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U.S. Senator Mike Enzi, R-Wyo., called out the U.S. government today for its fiscal irresponsibility by not relying on investment funds to help cover the cost of social security and retirement benefits for federal employees.

Speaking at a Senate Finance Committee hearing today, Enzi noted that while private businesses are expected to invest in order to help fund their retirement benefits for employees, the federal government has failed to take the same steps.  

“We don’t have any investment funds for military retirees,” Enzi said. “We don’t have any investment funds for federal retirees. We don’t have any investment funds for postal workers — it is supposed to be there but it isn’t. And we don’t have any real investment funds for Social Security.” 

According to the latest Social Security Trustee’s report, the Social Security program’s combined trust funds are expected to become depleted by 2035.

“That means that in sixteen years’ time, when today’s 46 year olds first become eligible for retirement benefits, the program will only be able to pay roughly 80 percent of scheduled benefits, according to the trustees,” Enzi said.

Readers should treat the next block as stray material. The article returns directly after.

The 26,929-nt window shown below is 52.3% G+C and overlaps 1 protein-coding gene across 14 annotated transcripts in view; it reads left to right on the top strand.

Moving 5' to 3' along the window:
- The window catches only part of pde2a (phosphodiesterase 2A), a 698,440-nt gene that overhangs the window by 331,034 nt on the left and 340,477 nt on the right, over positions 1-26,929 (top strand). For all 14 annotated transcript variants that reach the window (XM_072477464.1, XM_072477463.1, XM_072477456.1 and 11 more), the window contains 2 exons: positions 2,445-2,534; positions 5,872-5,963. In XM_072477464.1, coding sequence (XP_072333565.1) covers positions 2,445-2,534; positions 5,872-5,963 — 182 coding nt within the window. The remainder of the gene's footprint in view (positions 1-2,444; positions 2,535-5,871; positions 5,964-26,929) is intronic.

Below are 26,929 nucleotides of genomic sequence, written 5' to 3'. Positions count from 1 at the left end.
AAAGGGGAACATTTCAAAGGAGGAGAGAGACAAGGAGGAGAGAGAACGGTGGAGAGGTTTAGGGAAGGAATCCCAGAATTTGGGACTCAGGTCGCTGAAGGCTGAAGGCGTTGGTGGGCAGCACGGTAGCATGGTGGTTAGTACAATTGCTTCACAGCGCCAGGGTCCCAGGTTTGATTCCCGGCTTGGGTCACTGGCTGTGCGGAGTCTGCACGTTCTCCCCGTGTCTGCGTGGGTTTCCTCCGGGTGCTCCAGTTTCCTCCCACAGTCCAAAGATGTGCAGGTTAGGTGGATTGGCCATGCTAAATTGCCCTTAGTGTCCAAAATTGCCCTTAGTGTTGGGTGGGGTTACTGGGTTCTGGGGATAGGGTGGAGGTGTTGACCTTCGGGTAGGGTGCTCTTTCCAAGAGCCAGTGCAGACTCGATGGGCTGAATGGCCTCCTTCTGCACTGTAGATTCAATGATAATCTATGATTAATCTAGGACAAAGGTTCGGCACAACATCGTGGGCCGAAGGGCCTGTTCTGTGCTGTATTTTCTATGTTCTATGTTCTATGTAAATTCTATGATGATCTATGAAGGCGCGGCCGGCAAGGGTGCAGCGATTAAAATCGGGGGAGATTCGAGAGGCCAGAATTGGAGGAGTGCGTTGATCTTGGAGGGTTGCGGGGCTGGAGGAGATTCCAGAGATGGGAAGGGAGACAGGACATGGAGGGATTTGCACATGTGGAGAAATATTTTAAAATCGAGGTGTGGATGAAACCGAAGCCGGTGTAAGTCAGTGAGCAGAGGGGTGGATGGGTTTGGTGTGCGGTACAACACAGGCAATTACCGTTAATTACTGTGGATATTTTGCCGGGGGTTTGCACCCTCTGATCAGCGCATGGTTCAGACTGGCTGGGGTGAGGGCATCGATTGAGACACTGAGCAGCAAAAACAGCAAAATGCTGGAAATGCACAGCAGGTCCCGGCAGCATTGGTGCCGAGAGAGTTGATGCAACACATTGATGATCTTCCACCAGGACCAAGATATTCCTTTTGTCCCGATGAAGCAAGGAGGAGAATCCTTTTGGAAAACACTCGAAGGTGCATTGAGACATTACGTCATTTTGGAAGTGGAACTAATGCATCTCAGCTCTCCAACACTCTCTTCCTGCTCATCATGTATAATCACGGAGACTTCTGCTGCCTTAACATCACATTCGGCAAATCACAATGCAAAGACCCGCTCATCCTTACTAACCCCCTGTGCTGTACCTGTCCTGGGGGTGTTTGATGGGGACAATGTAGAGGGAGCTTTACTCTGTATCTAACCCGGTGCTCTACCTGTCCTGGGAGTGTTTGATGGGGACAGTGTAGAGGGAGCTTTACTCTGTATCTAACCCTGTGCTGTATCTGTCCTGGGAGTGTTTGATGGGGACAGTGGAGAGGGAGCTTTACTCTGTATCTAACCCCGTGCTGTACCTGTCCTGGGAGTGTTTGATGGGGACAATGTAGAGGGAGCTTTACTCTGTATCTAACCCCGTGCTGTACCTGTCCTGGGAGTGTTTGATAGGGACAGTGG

Joni Tibbetts, vice president of the retirement and investors services at Principal Financial Group, noted the importance of financial literacy when it comes to individuals understanding how decreased social security benefits could affect their retirement plans.

“We do find that when participants do a check up to see how much of their income will be replaced by Social Security and also their retirement plan have better wellness scores. And what I mean by a wellness score is how successful are they in terms of being able to replace that pre-retirement income. Being able to provide these tools is really the factor from an educational perspective to help participants as they plan, understanding what Social Security is going to be able to provide, what other saving vehicles and what’s replaced through their retirement plans.”

Earlier this month, Enzi gave a speech on the Social Security Program’s unsustainable fiscal path.